Elmer and Wilbur and the Lost Teddy
Lesson 5 of 8
Objective: SWBAT discuss the new vocabulary and key details to write a narrative sentence to read to the class.
I gather my students around me and I have a small teddy bear. I snuggle the Teddy and tell them about the teddy bear I had when I was little.
"Good morning! I am so glad you all came to school today. I brought a teddy bear to class with me. How many of you have teddy bears at home that you just love to cuddle with? When I was little, I had a huge teddy bear that I slept with. My mom even tucked me and my teddy into bed every night. During the day my teddy sat on my bed waiting for me to come home from school. I am sure you all have a story about your teddy bear. I will use my name sticks so everyone can have a turn to tell about their teddy."
I call their names and we hear wonderful stories about their teddies.
"You all love you teddies. How would you feel if you went to bed and could not find your teddy? I would be so sad if I lost my teddy. The story I am going to read to you is about a lost teddy."
The discussion I engage my students in is to hook their interest in the story topic and to find out what back ground knowledge they have about teddy bears and the emotions that can be involved with them. Knowing they all have a teddy or other stuffed animal they are emotionally attached to makes me confident they will understand the story.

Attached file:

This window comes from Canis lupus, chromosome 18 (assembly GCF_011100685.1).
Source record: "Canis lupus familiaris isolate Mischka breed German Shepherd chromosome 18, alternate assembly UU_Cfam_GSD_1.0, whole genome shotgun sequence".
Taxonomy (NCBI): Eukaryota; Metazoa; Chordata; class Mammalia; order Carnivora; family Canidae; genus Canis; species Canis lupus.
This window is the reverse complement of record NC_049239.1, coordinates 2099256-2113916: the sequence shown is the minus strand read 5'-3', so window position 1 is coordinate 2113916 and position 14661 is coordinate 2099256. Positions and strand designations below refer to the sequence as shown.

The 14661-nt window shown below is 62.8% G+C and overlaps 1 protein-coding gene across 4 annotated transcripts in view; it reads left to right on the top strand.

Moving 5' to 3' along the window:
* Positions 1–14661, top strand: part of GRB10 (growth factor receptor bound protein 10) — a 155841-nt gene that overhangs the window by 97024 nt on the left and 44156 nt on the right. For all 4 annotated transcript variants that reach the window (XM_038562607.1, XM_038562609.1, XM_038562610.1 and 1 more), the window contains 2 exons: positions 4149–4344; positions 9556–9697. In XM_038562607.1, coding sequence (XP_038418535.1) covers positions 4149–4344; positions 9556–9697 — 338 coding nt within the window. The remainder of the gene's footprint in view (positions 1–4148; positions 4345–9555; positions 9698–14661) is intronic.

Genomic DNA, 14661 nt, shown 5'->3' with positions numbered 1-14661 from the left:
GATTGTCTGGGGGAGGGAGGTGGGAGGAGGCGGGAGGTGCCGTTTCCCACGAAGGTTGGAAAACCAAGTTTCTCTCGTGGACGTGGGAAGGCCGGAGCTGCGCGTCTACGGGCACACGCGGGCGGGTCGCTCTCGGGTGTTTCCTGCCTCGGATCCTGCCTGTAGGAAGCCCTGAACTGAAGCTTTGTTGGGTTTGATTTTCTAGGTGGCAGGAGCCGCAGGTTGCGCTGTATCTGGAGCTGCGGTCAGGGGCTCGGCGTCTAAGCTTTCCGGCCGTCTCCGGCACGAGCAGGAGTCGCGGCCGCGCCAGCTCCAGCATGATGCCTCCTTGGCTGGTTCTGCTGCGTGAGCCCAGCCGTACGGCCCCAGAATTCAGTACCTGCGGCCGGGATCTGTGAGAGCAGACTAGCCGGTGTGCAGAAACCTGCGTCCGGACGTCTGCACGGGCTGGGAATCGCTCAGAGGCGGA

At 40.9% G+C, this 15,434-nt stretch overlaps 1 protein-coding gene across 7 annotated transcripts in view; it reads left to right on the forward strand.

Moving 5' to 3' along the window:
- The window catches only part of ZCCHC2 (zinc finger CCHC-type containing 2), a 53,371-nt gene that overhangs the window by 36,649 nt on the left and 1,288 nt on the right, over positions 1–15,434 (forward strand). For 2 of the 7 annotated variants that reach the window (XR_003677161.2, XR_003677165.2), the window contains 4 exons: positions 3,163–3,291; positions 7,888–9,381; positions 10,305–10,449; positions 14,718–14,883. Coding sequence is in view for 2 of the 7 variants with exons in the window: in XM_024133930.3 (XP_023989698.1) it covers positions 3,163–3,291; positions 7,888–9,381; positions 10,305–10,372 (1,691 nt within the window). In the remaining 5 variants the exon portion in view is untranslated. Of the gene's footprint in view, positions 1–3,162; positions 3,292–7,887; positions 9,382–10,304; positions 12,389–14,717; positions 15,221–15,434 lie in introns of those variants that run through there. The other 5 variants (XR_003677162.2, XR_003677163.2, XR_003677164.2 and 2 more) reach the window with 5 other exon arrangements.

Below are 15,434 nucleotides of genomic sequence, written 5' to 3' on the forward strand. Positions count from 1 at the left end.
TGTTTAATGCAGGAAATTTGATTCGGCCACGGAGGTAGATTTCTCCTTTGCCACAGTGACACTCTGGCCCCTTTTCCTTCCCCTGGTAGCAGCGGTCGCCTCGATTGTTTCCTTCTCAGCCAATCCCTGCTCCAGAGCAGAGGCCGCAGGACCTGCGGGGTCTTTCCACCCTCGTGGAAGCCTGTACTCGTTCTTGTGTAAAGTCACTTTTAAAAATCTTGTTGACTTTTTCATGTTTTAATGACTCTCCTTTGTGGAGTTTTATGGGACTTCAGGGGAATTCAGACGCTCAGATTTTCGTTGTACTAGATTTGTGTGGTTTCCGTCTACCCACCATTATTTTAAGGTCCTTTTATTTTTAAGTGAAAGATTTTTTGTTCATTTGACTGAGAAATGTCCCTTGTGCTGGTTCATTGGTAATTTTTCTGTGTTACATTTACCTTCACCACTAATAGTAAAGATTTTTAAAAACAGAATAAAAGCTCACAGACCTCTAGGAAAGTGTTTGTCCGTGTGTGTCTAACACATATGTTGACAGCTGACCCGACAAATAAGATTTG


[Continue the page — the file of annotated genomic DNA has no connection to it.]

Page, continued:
Reading the story
I love Elmer books and am eager to read another one. My students are familiar with the characters in the book and can relate to their silly personalities. I will review the vocabulary words in the books with Elmer and Wilbur; patchwork, checkered and ventriloquist.
"The book I am going to read today is another Elmer and Wilbur book. Everyone tell me what kind of elephant Elmer is. (A patchwork elephant) What kind of elephant is his cousin Wilbur? (A checkered elephant) That is right. Before we begin I want to remind you of the big word we use to describe Wilbur. See if you can remember the word. The word means to make your voice sound like it is coming from somewhere or something else. Who remembers?"
I am certain that no one will remember. My ELL students need multiple exposure to new vocabulary in order to understand it's meaning and to remember the word. It has taken me reading 4 of the Elmer books for them to remember what patchwork and checkered means. The word ventriloquist will be a difficult word for them to remember because it is only used in the Elmer books that have Wilbur in them.
"The word is ventriloquist means to make your voice sound like it is coming from someplace else. Say ven-tri-lo-quist. Let's clap the word together. ven-tri-lo-quist. Say the word to your neighbor. Say the word to the floor. Say the word to your elbow. What is the word? Ventriloquist. What does it mean? That's right, to make your voice sound like it is coming from someplace else. Who is the ventriloquist in our story? Wilbur, that's right. Show me that you are ready, criss cross apple sauce, hands in your lap. I will now begin."
I read the story and stop at the part where the baby elephant is crying.
"Oh he is so sad. Why is he sad? Ohhhh, he lost his teddy. Poor baby elephant."
I stop again and we repeat the word ventriloquist and what it means.